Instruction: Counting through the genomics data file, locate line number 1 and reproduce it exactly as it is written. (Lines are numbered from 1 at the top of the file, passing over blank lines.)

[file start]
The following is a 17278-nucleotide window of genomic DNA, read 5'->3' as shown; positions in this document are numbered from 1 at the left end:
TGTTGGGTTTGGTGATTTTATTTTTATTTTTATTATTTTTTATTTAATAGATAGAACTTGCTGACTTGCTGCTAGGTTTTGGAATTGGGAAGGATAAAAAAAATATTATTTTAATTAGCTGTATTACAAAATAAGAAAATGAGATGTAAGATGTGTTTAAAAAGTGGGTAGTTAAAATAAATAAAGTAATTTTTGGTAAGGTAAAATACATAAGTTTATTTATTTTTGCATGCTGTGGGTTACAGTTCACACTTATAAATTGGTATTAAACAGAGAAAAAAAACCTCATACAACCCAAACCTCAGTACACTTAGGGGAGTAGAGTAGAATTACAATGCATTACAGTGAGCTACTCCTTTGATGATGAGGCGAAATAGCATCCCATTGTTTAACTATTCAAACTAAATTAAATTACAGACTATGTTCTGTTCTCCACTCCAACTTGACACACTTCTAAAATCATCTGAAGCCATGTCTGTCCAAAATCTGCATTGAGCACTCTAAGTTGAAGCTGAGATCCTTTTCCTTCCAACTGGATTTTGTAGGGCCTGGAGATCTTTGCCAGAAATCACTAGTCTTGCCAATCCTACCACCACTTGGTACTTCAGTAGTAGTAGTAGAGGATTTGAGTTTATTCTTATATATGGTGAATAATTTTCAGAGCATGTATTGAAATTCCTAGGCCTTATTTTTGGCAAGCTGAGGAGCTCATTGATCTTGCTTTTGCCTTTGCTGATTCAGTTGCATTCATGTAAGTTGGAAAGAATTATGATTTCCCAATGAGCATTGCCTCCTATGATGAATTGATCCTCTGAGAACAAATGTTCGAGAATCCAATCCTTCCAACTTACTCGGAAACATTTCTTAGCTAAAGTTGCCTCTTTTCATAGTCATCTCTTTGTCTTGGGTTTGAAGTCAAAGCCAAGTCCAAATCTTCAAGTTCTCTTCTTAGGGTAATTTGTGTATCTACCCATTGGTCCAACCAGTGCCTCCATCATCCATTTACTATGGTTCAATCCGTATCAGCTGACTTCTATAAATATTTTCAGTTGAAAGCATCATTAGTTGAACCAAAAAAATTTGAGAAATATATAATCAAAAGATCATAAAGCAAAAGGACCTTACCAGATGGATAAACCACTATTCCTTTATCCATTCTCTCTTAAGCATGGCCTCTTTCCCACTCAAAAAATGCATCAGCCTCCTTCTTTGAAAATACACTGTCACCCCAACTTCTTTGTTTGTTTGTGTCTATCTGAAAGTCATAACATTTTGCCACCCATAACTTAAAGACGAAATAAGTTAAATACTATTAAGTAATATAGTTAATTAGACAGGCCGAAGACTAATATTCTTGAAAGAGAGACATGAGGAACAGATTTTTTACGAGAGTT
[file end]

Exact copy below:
The following is a 17278-nucleotide window of genomic DNA, read 5'->3' as shown; positions in this document are numbered from 1 at the left end: